From Yoaz Wed Jul 30 08:52:01 1997
From: Yoaz (Yoaz)
Date: Wed, 30 Jul 1997 8:52:01 PDT
Subject: [IGSMAIL-1653] Information ragarding Block IIR modeling
Message-ID:
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IGS Electronic Mail Wed Jul 30 8:52:01 PDT 1997 Message Number 1653
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Author: Yoaz Bar-Sever
Subject: Information ragarding Block IIR modeling
Information ragarding Block IIR modeling for precise orbit determination
========================================================================
The first block IIR satellite was launched on the night of July 23.
It was named SVN 43, PRN 13, and placed in plane F. As of todate it is
still undergoing BOL testing. The satellite is different from Block II/IIA
satellites in many areas. The following information should be helpful
in implementing a proper solar radiation model and measurement model
for this satellite. This information is based on several sources but
I assume full responsibility for it while, at the same time, not claiming
that it is error free. I assume you have previous knowledge of GPS
Block II/IIA modeling.
Attitude:
========
Body-fixed coordinates are designated X, Y and Z, with origin at the
center of mass, Z along the navigation antenna, and Y along the solar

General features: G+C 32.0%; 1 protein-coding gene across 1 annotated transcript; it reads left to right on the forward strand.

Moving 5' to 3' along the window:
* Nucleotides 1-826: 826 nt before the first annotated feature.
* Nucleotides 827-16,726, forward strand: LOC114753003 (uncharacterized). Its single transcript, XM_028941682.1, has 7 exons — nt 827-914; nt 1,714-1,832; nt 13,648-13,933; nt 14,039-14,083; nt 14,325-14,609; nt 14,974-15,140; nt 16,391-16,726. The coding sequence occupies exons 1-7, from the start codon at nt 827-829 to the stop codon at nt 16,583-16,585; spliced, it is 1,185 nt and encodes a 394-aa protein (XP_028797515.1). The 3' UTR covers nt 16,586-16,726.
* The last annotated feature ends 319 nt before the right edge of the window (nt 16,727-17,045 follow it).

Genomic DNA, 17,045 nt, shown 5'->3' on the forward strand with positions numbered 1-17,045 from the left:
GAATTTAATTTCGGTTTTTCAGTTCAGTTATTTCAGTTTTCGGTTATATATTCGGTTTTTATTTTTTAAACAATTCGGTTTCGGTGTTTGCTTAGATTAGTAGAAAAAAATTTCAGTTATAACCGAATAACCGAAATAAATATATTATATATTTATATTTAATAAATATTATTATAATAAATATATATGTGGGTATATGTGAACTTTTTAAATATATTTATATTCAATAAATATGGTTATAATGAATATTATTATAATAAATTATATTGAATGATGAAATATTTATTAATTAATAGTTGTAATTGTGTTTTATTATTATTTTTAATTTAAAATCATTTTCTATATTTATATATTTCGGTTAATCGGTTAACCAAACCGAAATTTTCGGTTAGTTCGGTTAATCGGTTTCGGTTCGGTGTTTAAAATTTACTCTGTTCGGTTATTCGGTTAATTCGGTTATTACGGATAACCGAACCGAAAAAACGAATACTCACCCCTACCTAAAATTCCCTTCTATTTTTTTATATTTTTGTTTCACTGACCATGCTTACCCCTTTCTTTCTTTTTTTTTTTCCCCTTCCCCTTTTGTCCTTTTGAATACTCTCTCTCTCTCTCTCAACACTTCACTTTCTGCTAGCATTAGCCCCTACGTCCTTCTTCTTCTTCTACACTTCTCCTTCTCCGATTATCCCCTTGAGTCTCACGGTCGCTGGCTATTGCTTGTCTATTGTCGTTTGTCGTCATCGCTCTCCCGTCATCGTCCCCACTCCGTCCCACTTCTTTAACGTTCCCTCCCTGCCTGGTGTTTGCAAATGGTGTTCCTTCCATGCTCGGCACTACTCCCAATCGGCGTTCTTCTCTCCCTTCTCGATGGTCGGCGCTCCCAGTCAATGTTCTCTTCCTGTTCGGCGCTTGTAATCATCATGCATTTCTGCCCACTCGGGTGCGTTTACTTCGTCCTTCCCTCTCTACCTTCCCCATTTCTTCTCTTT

array boom. For beta angles larger that 1.6 degrees, the attitude algorithm
is the same as that for Block II/IIA satellites, except that the +X axis
faces away from the Sun. Unlike Block II/IIa satellites, this attitude
mode includes shadow crossing. For beta angles between 1.6 deg and -1.6 deg,
the satellite switches to a fixed yaw mode. This transition happens at
orbit dusk. During this mode the X and Z axes are in the orbital plane,
where +X points roughly in the direction of velocity.
Solar radiation:
===============
Use the T30 model (Fliegel and Gallini, Solar Force Modeling of Block IIR
Global Positioning System Satellites, Journal of Spacecraft and Rockets,
Vol. 33, No. 6, pp 863-866):
X = -11 sin B - 0.2 sin 3B + 0.2 sin 5B
Z = -11.3 cos B + 0.1 cos 3B + 0.2 cos 5B
where B is the angle between the Sun and the Z axis, positive if X forms
an accute angle with the Sun and negative otherwise (i.e., it is almost
always negative). The BOL mass in 1100 kg.
Center of gravity to phase center vector:
========================================
PC = CG + V,
where V is a vector given in meters, in the body-fixed coordinates.
There is conflicting information here (surprise, surprise). One set of
numbers is: V=(0.0031, -0.0012, 1.72), and another set of numbers is:
V1=(0, 0, 1.6764) for L1 and V2=(0, 0, 1.9812) for L2.
An earlier set of numbers was V=(0, 0, 1.17).
We will probably attempt to estimate a Z-shift once data is avaliable.
I will try to find anwers to any questions you might have regarding Block IIR
modeling.
--
Dr. Yoaz E. Bar-Sever
yeb at cobra.jpl.nasa.gov MS 238-600
voice: (818) 354-2665 office Jet Propulsion Laboratory
(626) 794-9243 home 4800 Oak Grove Dr.
FAX: (818) 393-4965 Pasadena, California 91109
[Mailed From: yeb at cobra.jpl.nasa.gov]